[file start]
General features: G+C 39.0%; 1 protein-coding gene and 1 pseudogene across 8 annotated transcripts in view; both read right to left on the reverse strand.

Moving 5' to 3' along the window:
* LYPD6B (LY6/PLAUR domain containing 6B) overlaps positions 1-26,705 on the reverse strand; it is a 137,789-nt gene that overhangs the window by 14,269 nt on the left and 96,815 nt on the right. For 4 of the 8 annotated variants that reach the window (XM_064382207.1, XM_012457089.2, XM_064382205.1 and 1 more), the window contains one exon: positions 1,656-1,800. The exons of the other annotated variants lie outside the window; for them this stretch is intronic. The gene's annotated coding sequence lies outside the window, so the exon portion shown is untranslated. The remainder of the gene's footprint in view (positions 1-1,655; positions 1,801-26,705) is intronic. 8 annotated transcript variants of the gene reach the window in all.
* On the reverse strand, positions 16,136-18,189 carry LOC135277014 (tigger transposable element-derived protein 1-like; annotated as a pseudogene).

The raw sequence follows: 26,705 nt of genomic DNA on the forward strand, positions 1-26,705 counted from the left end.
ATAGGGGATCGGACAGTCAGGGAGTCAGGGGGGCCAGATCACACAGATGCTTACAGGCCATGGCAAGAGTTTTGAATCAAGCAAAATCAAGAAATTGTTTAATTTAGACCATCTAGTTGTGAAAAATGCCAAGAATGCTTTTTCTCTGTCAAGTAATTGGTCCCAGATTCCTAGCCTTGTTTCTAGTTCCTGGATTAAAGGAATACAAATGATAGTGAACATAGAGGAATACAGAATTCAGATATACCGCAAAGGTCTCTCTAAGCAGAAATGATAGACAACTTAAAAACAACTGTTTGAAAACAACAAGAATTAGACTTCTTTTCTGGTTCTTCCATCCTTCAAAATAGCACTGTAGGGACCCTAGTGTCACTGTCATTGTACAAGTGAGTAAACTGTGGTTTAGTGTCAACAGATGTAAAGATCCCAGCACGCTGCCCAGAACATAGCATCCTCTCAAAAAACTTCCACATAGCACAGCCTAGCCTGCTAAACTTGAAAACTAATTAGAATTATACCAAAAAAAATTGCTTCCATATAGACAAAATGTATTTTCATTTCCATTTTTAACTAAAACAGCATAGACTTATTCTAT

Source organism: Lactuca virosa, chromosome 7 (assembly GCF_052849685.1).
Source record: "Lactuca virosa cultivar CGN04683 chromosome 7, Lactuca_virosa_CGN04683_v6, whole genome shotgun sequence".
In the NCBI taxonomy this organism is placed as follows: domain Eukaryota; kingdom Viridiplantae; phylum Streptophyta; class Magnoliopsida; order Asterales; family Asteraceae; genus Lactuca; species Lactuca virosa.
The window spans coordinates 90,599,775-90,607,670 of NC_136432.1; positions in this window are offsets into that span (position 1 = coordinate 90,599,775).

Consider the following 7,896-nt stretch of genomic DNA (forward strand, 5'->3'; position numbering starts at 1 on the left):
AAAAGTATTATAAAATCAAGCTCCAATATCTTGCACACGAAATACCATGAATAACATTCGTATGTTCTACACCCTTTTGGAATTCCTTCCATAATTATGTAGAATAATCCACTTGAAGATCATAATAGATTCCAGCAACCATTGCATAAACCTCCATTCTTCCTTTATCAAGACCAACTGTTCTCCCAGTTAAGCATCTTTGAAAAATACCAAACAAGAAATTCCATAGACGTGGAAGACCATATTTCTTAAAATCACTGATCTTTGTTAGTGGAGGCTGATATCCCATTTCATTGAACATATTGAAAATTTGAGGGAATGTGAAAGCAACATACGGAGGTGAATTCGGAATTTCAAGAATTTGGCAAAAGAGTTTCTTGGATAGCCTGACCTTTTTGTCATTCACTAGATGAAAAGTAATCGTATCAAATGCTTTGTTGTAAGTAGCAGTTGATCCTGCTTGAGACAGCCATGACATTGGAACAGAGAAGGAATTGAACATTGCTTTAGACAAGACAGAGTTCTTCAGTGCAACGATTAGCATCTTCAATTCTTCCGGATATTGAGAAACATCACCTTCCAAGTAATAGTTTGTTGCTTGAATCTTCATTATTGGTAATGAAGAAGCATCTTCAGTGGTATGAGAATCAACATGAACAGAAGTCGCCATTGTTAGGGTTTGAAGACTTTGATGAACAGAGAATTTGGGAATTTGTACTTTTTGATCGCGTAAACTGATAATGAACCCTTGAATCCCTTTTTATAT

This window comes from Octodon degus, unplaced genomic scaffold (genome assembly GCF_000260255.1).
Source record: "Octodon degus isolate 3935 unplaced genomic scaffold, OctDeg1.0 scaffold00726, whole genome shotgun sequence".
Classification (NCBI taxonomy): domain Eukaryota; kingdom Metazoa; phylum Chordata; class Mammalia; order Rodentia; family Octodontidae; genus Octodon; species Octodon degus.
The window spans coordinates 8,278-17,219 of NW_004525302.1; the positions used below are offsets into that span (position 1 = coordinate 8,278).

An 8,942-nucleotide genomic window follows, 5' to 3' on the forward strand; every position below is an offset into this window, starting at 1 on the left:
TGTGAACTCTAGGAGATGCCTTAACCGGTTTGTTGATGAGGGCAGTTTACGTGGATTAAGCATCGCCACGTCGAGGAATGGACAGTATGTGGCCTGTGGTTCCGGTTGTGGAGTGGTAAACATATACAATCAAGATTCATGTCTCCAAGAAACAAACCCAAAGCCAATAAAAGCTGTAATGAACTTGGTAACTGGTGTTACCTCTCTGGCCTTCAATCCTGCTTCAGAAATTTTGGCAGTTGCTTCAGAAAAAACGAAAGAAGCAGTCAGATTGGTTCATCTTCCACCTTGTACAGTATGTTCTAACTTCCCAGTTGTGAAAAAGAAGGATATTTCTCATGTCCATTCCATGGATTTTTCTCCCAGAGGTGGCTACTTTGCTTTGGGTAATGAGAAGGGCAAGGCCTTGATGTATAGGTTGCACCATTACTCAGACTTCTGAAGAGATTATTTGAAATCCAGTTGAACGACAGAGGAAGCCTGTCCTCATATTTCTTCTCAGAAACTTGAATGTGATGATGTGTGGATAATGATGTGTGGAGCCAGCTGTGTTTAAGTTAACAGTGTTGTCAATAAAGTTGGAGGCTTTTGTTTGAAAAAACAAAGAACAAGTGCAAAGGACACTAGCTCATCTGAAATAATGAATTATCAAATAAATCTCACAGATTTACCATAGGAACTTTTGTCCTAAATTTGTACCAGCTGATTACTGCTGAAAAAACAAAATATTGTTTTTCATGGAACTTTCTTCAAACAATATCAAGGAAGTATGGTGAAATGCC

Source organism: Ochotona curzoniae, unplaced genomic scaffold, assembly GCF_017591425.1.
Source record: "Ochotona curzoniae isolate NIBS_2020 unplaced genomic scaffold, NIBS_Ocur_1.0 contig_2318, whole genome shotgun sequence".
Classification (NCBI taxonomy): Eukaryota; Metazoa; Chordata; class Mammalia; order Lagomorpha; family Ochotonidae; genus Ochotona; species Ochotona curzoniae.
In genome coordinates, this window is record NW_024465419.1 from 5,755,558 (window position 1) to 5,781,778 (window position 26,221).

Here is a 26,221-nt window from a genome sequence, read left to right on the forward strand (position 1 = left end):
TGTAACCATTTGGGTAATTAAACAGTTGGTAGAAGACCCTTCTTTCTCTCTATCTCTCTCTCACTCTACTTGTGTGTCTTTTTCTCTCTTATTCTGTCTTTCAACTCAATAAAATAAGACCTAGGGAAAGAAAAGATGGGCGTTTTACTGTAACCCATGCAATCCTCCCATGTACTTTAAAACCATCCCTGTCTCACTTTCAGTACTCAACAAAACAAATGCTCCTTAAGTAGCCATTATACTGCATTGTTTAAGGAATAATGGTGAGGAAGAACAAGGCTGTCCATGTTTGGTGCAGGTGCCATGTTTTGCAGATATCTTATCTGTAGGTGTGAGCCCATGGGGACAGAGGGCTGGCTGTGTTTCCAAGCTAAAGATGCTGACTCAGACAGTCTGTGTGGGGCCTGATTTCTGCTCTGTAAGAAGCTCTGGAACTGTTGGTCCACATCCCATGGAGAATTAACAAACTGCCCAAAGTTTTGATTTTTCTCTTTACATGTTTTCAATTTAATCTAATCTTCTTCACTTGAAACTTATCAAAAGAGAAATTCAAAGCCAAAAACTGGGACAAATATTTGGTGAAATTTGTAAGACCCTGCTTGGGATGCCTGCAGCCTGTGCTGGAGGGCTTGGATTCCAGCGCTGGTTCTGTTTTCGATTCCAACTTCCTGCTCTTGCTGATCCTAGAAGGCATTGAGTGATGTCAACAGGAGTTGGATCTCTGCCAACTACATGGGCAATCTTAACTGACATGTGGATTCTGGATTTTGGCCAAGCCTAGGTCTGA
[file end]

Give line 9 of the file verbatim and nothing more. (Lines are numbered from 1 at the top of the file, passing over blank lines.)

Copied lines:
In the NCBI taxonomy this organism is placed as follows: domain Eukaryota; kingdom Viridiplantae; phylum Streptophyta; class Magnoliopsida; order Asterales; family Asteraceae; genus Lactuca; species Lactuca virosa.